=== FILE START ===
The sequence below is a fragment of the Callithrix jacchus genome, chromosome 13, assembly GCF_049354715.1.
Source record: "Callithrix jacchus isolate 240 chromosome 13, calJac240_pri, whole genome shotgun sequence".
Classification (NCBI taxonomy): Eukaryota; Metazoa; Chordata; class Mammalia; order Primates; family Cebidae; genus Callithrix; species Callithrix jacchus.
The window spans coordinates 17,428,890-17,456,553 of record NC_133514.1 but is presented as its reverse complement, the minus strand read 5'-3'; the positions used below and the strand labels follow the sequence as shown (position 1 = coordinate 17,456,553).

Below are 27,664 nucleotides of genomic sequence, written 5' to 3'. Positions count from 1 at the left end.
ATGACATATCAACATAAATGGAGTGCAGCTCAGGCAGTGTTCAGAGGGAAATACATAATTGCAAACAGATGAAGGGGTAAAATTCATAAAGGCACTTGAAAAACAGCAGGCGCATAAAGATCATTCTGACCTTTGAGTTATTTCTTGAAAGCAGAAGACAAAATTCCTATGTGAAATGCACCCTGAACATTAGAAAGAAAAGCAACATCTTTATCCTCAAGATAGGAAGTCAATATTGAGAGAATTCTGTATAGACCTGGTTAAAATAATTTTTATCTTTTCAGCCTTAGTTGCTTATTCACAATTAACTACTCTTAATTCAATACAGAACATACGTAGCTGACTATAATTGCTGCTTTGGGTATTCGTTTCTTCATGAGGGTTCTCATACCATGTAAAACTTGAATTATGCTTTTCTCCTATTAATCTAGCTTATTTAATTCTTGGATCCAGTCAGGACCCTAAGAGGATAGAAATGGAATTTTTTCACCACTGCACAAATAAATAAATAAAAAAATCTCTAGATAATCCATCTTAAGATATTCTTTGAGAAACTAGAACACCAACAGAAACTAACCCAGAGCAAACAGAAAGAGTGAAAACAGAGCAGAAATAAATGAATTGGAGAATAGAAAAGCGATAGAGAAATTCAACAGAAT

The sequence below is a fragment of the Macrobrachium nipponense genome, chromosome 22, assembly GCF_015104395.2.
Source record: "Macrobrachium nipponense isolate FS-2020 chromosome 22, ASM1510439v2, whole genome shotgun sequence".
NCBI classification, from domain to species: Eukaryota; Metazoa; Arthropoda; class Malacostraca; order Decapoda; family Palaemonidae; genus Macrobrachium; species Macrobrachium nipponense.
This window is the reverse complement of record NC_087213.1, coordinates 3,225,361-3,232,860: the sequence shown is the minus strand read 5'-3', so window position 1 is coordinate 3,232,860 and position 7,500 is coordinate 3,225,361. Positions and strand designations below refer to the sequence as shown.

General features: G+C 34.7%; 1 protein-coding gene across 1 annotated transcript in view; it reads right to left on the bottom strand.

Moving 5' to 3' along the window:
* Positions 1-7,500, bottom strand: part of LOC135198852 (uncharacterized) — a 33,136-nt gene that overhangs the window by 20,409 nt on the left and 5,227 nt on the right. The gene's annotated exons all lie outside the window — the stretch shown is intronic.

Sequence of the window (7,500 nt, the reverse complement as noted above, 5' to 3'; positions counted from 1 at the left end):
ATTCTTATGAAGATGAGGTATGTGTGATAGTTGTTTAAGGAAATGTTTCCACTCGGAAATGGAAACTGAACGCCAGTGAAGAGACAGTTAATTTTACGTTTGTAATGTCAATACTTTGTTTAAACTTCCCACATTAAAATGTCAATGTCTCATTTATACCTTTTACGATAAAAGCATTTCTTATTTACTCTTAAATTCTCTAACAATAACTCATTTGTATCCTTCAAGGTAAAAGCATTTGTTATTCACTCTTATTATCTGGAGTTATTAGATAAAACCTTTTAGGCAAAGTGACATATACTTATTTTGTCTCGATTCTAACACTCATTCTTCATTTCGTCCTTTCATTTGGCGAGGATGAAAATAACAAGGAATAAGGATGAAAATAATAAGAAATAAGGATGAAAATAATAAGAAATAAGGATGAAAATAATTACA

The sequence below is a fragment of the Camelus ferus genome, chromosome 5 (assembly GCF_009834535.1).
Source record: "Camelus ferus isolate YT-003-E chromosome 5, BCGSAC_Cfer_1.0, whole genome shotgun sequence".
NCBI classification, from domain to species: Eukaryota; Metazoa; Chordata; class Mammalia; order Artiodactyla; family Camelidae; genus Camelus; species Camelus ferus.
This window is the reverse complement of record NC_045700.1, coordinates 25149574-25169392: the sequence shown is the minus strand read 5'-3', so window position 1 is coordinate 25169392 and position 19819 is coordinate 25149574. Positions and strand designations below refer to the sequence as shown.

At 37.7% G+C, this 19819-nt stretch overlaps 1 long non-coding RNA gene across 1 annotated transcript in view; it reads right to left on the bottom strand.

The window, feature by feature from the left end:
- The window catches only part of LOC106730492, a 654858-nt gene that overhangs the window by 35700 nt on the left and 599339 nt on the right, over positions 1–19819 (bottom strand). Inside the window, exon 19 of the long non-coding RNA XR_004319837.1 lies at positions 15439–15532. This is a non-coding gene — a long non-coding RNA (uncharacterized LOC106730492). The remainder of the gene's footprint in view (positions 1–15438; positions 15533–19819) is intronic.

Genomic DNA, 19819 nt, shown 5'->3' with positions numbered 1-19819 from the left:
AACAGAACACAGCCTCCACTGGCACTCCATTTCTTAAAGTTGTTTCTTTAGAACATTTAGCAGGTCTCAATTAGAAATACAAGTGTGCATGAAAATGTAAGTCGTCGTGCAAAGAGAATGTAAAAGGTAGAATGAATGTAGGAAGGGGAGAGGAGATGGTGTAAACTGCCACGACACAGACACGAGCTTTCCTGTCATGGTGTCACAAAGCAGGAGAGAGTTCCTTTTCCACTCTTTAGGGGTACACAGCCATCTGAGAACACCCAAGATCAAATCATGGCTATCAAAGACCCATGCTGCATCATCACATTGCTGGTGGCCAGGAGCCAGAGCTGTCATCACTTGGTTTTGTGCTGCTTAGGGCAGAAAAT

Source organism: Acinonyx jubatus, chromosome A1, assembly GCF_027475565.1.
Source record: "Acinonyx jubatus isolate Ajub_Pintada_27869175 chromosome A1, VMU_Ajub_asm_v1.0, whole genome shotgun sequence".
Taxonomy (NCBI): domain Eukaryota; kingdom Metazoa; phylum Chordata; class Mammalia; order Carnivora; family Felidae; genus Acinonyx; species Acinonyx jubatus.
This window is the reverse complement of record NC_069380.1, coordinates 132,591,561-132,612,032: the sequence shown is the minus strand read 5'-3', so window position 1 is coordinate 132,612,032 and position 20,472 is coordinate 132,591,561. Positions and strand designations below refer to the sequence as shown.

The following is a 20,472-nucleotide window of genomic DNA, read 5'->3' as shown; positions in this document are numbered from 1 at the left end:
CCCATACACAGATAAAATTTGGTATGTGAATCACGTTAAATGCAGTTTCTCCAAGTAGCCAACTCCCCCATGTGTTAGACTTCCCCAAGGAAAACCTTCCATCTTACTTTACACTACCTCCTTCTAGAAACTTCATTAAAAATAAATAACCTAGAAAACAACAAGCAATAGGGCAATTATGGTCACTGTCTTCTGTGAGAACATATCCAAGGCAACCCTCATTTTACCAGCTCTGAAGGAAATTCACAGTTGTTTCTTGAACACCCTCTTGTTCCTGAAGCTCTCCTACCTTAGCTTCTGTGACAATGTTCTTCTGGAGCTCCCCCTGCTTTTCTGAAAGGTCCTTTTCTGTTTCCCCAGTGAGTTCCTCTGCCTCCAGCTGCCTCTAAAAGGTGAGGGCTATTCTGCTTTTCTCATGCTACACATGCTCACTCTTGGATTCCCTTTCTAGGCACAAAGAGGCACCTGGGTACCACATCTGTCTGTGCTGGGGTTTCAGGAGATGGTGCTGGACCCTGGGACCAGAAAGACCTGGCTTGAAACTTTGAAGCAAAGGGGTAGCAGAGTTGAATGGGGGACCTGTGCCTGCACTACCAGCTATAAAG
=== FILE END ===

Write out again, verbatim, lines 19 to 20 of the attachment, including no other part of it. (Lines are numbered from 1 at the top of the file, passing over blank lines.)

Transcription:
This window is the reverse complement of record NC_045700.1, coordinates 25149574-25169392: the sequence shown is the minus strand read 5'-3', so window position 1 is coordinate 25169392 and position 19819 is coordinate 25149574. Positions and strand designations below refer to the sequence as shown.

At 37.7% G+C, this 19819-nt stretch overlaps 1 long non-coding RNA gene across 1 annotated transcript in view; it reads right to left on the bottom strand.